Today ( Friday), ILWU Local 20A will also be acting as part of the international Rio Tinto trade union week by holding a lunchtime protest with workers outside the US Borax Chemical and Processing Plant to demonstrate their concern about Rio Tinto's global treatment of workers and their communities. The chemical and processing plant is located in the Los Angeles harbor area. The plant processes and ships out materials that they receive from the US Borax mine located about two hours outside of Los Angeles in the Mojave Desert.

In Utah, the members of Steelworkers District #12 who are employed at Kennecott Utah Copper will be meeting with top management today ( Friday, July 14) specifically to protest the companies lack of support for human rights and workers' rights around the world. The Steelworkers work at one of the largest open pit copper mines in the world, located near Salt Lake City, Utah.

In Canada, in the French-speaking state of Quebec, the Steelworkers at the QIT-FEr et Titane mine and smelter have an official meeting scheduled with the top company management in two weeks and will be directly expressing their solidarity with other Rio Tinto workers around the world, The QIT mine and smelter produce titanium dioxide feedstock for the pigment industry.

In Chile workers from a Rio Tinto copper mine in northern Chile have been in Santiago this week protesting the termination without cause and blacklisting of 84 miners. These workers were fired in 1999 from the largest copper mine in the world, Escondida. A delegation of the workers met with representatives from both the office of the President of Chile and the Ministry of Mines and Energy earlier this week.

This mine is actually majority owned and wholly managed by Australia's BHP - but Rio Tinto owns one third of the company. As part of this international week of action on Thursday a delegation of Chilean miners was scheduled to visit the Australian embassy to protest Rio Tinto's actions against workers and their communities in Australia.

For more information about the Rio Tinto Global Union Network - and a copy of a letter you can send - on your letterhead - to Rio Tinto management contact the Rio Tinto Global Union Network Email: [email protected]


*    Visit the CFMEU's Rio Tinto Campaign page

*   View entire issue - print all of the articles!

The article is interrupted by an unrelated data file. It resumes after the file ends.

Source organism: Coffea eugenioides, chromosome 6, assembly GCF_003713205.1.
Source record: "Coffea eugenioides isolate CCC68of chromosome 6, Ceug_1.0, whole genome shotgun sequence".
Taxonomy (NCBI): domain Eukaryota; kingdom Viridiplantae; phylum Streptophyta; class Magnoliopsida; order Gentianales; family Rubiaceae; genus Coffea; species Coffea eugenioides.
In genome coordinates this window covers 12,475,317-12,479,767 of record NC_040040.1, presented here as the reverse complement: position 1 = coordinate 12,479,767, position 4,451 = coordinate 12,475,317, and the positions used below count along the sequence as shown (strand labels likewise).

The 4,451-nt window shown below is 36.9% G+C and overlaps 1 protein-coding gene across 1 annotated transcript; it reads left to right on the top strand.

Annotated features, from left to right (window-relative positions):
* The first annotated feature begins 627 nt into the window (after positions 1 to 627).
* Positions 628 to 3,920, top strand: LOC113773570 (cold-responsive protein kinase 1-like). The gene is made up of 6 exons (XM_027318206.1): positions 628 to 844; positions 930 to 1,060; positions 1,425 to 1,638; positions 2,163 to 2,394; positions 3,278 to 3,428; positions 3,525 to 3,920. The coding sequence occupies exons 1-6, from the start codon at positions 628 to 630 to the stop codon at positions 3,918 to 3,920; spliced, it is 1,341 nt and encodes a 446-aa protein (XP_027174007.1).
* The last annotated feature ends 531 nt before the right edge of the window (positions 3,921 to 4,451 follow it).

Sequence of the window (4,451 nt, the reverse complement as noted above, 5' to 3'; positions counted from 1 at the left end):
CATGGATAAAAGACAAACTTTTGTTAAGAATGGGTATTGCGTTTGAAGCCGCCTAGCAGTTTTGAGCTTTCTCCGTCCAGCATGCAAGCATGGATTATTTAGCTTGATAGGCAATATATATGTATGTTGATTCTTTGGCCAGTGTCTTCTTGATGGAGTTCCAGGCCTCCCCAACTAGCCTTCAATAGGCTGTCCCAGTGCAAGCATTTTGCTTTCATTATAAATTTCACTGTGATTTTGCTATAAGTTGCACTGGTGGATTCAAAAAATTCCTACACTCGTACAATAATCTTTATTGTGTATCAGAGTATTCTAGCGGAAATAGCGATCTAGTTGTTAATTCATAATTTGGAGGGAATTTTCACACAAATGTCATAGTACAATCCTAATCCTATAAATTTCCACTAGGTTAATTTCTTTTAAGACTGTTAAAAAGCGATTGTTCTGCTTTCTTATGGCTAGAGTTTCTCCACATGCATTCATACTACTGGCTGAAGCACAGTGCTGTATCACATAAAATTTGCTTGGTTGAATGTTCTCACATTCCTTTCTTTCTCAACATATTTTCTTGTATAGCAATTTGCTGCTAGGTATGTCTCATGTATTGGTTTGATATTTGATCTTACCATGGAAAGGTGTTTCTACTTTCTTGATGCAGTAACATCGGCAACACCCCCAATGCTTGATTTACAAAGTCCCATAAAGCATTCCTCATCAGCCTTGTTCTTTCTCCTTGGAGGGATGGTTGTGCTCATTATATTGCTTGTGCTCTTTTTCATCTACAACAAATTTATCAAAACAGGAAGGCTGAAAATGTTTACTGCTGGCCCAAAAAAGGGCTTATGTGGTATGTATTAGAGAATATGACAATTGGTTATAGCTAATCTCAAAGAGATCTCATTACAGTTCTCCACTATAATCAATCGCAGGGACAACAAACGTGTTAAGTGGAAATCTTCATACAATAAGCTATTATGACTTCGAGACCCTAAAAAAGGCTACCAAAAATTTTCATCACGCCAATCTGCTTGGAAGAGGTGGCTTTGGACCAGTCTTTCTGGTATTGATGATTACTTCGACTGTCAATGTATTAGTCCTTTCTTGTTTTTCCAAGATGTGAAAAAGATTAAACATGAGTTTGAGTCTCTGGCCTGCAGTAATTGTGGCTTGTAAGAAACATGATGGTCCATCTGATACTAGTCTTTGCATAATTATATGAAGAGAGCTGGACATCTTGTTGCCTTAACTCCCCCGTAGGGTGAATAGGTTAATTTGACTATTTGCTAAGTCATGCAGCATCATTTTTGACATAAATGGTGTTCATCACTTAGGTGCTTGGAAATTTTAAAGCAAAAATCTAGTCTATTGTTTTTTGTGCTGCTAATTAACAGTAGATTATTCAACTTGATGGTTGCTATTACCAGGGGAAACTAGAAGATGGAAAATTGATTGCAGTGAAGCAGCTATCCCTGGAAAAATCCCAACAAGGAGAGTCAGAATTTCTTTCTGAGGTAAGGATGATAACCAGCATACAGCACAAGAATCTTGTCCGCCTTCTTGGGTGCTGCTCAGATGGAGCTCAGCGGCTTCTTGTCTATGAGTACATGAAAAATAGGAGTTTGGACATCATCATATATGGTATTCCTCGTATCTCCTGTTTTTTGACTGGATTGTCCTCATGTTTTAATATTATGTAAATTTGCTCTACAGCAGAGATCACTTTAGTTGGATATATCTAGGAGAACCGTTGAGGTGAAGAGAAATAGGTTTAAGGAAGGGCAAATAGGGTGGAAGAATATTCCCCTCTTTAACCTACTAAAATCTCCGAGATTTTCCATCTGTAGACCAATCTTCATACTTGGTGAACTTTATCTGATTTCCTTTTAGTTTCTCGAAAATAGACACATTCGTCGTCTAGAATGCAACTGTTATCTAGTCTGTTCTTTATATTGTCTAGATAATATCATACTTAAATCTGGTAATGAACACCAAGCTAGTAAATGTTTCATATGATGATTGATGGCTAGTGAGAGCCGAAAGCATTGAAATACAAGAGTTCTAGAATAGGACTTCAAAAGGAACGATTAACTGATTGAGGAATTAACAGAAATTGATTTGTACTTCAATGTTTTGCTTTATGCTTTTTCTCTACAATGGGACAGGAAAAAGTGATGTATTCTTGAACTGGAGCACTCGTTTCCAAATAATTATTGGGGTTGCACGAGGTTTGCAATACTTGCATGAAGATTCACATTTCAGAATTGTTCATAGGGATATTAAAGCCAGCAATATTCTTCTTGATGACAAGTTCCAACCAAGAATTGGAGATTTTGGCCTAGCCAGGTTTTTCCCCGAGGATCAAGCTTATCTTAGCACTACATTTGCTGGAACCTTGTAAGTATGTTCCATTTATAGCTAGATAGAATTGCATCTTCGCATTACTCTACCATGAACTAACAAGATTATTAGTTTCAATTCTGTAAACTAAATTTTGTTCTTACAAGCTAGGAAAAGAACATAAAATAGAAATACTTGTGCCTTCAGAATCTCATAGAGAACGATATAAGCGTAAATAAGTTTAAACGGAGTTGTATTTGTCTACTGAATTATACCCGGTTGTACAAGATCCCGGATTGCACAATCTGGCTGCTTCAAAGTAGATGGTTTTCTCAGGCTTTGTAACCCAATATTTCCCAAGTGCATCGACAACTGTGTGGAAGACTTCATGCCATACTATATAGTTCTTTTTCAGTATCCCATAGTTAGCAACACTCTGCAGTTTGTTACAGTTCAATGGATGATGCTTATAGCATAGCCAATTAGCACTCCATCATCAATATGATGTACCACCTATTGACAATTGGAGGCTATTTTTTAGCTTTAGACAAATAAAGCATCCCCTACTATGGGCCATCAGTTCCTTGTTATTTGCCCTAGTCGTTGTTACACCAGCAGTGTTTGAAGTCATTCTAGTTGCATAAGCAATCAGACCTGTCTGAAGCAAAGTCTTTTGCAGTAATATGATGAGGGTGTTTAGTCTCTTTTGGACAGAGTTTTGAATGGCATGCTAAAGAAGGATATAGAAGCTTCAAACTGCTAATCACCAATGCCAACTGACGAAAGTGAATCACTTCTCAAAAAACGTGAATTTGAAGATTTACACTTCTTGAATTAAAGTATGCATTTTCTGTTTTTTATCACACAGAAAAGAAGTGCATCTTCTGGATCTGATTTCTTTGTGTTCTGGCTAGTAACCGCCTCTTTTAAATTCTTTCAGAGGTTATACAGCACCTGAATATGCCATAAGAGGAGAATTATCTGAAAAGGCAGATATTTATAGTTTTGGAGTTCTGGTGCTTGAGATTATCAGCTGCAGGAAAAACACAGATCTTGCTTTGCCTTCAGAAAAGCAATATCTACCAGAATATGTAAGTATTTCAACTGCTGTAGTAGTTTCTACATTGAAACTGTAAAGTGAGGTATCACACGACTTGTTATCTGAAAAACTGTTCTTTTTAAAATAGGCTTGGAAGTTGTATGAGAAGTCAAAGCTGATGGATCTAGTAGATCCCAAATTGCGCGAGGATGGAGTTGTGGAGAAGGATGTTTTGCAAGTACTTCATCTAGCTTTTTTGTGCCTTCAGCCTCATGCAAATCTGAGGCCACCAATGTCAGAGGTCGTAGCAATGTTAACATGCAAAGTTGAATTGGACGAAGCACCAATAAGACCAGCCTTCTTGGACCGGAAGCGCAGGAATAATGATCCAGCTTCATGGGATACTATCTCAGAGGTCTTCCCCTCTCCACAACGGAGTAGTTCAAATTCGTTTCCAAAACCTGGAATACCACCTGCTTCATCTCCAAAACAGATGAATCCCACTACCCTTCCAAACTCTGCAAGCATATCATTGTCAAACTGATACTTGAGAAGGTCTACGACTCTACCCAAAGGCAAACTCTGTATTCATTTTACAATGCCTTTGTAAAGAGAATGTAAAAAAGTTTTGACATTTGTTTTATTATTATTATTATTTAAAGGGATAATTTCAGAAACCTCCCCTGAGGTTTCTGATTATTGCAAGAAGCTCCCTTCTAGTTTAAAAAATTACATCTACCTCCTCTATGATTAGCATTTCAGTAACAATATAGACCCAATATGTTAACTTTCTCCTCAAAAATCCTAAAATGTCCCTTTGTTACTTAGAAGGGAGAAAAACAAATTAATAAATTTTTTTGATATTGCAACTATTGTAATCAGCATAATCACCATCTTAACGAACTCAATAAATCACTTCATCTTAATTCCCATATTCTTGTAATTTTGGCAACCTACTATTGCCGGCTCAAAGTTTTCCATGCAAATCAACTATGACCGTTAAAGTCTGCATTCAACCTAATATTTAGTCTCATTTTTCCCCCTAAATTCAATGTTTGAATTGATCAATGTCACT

*   Issue 62 contents

In this issue
*  Interview: Fair Trader
AMWU boss Doug Cameron is gearing for a showdown with the ALP over their free trade agenda. But what's he really on about?
*  Politics: Free Trader
Trade Minister Peter Cook states his case for coninuting trade liberalisation and why the 'fair trade' agenda is against the interests of Australian workers.
*  History: Organising - Fifties Style
What do the new wave of organisers do? Pretty much the same hard slog that Audrey Petrie did in the 1950s around Sydney for the Hotel, Club and Restaurant Union (HCRU).
*  Unions: The Whistleblower
A lone Chinese seafarer is fighting to stop a Panamanian flagged vessel from dumping toxic waste into Australian waters
*  International: Jakarta Breakthrough
Indonesian workers have just won a new historic bill of rights which gaurantees them legal protections when they form unions.
*  Solidarity: Rio Versus the Rest of the World
Union members around the world have taken part in a week of international action against the mining giant Rio Tinto. Andrew Casey looks at all the hot spots.
*  Satire: Amnesty Branch Targets Lazy Letter Writer
Police are investigating claims that the Glebe branch of Amnesty International has captured and tortured a member whose tardiness in letter writing had become renowned.
*  Review: Little by Little
Clinton Walker's groundbreaking book, CD and video charts the careers of indigenous artists like the legendary Jimmy Little.

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»  Unchain Your Mind
»  ACTU Womens' Conference

»  The Soapbox
»  The Locker Room
»  Trades Hall
»  Tool Shed

Letters to the editor
»  Political Hackers and the Law
»  Still a Role for Tariffs
»  Fair Trade - Australia Would be Hit Too!
»  Mexican Greens - A Different Analysis
»  Korean unrest - All the Latest Here